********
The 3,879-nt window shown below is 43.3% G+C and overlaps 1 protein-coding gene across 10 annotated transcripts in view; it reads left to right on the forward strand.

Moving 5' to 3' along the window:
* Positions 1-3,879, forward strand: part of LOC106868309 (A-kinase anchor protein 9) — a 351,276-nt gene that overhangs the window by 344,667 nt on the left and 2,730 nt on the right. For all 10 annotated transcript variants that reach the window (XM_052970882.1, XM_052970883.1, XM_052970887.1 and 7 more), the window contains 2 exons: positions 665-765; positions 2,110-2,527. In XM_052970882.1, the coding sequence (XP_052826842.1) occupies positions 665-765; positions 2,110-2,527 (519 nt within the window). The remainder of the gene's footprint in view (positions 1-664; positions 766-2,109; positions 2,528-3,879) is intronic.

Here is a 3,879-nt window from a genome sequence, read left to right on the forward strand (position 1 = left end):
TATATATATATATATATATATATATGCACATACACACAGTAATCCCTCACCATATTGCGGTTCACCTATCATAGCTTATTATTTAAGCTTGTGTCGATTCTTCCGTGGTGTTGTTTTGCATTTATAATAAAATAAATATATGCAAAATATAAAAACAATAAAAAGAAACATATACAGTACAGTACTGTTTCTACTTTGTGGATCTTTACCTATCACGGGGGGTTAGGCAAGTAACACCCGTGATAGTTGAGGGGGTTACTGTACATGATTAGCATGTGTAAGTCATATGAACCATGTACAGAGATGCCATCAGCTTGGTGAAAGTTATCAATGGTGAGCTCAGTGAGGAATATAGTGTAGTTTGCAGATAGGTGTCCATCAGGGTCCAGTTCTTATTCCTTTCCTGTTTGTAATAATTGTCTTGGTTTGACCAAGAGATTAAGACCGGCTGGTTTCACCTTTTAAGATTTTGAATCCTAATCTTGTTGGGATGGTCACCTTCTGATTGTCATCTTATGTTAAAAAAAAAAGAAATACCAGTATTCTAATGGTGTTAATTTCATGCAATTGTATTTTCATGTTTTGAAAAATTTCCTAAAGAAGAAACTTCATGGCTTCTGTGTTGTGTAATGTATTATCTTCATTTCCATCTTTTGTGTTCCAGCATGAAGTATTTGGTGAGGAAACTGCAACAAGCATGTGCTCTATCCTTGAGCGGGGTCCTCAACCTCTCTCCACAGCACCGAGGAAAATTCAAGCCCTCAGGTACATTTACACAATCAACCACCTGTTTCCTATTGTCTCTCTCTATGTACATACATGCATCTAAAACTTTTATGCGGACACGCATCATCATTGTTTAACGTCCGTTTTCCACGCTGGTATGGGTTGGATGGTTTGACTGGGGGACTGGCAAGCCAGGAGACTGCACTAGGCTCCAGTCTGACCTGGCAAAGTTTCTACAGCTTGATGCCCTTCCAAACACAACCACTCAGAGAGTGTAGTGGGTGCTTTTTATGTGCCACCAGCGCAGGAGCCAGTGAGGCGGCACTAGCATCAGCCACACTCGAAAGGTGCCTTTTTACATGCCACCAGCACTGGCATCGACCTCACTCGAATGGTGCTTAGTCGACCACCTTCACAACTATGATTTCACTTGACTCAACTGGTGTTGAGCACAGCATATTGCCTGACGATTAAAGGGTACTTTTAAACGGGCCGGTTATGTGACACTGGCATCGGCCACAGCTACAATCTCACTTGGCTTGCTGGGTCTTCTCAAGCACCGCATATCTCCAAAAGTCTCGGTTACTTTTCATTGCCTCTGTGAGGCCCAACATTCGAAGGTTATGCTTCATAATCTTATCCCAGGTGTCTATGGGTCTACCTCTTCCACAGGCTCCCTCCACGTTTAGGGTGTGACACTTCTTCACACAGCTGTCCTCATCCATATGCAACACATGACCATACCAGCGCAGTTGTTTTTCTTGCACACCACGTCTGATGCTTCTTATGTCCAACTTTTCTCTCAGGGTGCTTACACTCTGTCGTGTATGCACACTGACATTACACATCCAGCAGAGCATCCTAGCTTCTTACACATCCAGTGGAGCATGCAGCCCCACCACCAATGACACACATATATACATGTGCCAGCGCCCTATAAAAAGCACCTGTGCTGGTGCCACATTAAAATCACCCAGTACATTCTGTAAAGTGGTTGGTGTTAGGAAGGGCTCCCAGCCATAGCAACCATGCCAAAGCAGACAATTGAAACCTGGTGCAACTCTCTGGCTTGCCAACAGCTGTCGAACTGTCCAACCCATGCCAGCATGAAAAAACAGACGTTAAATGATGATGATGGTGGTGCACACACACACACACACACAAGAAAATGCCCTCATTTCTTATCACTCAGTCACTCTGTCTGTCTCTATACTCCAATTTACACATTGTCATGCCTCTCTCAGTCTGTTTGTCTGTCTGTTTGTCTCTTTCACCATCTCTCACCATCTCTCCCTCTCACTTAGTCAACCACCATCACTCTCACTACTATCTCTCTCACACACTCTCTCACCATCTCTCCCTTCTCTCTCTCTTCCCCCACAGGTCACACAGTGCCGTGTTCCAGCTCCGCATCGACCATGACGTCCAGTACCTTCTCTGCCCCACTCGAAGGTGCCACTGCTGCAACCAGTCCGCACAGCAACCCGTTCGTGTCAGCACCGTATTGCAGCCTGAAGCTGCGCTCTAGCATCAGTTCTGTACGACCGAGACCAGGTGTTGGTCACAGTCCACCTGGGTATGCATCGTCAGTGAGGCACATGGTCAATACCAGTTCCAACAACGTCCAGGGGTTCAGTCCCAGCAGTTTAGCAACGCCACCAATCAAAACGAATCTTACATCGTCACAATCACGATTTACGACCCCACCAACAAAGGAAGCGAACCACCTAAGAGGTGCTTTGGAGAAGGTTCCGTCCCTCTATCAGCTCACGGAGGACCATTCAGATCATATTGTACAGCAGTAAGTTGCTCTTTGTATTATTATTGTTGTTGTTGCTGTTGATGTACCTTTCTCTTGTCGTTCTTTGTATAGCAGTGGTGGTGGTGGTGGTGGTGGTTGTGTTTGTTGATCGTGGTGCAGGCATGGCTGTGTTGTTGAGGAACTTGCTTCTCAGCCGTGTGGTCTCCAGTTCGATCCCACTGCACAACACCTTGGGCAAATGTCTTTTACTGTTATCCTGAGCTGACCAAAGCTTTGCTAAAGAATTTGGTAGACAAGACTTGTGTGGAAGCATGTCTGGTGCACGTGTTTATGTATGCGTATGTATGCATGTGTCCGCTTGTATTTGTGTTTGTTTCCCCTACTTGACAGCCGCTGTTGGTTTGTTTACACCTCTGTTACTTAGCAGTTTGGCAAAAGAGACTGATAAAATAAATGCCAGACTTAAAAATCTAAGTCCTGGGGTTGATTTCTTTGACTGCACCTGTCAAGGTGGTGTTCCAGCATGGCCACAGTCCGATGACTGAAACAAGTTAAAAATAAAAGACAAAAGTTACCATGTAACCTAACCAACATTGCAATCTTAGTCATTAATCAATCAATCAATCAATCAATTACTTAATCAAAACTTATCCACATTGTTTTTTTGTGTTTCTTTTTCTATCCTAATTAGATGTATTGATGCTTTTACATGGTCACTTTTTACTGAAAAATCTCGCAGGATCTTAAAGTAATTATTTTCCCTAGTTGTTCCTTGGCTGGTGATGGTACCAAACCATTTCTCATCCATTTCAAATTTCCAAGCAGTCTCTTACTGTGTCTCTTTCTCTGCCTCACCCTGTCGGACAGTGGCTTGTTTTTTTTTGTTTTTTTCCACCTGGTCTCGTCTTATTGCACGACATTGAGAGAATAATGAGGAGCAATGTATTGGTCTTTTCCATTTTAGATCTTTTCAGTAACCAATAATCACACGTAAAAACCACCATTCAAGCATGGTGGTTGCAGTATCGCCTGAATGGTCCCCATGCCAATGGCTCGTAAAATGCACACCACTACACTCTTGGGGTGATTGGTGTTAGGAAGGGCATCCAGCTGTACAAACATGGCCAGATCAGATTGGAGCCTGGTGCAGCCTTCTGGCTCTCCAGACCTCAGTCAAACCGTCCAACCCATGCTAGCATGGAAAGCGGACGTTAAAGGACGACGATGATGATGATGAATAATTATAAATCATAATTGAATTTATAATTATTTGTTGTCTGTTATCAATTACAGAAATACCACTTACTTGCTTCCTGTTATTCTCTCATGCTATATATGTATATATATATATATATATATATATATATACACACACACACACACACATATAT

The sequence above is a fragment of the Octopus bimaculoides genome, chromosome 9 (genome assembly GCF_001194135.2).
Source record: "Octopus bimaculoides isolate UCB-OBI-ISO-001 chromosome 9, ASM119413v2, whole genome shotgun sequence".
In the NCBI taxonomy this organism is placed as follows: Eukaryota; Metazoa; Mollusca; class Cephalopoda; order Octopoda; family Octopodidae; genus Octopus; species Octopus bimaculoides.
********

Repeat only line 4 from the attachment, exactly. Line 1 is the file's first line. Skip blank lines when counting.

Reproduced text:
Here is a 3,879-nt window from a genome sequence, read left to right on the forward strand (position 1 = left end):